The Derailers' latest release is a real tour de force, easily their best release to date. Already known as great purveyors of honky-tonk, the Derailers display evidence of their other musical influences, displaying some mighty pop music chops. Drawing heavily on pop music such as that which flowed out of every AM radio in the early '60s, they score direct hits with "Just To Spend The Night With You," "Whatever Made You Change Your Mind," and a killer cover of the Phil Spector-penned "Then She Kissed Me," which was a major hit for The Crystals in 1964 (as "Then He Kissed Me"). All are reminiscent of the groups of the British Invasion, or the Everly Brothers or even the Monkees, all with a twang which recalls the Bakersfield sound. Changing gears, they do the most uncanny Roy Orbison sound-alike since Raul Malo with the haunting ballad, "Longing."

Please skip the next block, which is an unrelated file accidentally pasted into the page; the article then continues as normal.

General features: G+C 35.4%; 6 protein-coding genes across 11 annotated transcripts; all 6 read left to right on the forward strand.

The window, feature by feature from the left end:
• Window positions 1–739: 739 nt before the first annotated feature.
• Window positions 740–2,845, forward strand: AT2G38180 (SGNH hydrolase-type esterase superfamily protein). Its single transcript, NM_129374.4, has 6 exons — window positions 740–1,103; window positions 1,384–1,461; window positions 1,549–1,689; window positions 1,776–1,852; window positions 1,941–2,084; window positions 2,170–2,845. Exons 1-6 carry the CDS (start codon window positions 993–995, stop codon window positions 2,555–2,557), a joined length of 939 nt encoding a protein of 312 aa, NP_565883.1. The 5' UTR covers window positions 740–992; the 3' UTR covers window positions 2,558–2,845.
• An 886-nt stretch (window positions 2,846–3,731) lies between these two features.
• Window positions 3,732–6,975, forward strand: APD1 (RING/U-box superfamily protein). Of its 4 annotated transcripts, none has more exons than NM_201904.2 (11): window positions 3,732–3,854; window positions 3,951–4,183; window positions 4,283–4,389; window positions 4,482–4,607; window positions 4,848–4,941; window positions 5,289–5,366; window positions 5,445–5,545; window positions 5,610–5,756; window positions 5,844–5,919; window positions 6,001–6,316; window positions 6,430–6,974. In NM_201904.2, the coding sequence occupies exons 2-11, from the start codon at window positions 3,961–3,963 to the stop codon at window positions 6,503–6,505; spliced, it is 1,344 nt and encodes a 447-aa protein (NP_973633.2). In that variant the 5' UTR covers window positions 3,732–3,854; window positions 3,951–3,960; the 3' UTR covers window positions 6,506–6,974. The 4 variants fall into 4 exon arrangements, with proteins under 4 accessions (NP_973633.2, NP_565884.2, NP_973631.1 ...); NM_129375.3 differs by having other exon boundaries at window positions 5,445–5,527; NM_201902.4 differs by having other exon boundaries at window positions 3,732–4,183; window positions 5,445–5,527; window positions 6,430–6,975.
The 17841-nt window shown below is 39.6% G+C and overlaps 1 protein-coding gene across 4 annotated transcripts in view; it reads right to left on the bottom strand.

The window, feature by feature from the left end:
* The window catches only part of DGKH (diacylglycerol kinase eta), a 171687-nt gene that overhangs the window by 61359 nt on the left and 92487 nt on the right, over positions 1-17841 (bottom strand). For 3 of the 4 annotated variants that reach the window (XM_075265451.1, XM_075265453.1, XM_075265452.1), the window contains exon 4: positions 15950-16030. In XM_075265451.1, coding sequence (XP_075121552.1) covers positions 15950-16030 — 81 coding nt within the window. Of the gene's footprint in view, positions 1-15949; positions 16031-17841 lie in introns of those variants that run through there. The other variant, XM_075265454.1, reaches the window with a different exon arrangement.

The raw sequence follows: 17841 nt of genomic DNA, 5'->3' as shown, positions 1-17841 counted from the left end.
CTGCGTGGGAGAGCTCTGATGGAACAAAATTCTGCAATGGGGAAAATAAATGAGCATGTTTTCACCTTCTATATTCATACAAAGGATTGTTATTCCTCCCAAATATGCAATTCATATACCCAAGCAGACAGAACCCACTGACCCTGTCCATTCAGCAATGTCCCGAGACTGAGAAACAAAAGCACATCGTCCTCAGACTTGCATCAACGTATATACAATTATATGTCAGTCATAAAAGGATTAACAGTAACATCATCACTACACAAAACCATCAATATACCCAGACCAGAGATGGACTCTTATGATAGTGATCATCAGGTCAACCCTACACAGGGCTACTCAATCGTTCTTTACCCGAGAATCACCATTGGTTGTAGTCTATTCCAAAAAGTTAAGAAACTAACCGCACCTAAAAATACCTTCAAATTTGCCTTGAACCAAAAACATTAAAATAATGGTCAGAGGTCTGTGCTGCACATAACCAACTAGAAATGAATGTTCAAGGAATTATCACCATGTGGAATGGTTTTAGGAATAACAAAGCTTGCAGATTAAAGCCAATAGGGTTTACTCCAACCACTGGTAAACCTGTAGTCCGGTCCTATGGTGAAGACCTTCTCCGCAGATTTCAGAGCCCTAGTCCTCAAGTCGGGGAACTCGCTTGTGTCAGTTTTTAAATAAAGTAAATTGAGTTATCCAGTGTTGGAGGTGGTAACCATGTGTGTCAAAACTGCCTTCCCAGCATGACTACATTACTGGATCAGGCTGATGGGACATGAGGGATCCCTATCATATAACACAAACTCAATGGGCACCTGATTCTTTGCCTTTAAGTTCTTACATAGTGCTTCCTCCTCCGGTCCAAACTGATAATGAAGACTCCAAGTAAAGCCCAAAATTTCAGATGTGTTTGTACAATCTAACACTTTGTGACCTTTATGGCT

There's also plenty of the trademark honky-tonk sounds one expects from the Derailers, including "Hold On Fool Heart" and "The Lost and Found," the latter being one of the best honky-tonkers heard in quite a while. Stellar production by Dave Alvin helps create an awesome album that never misses a step.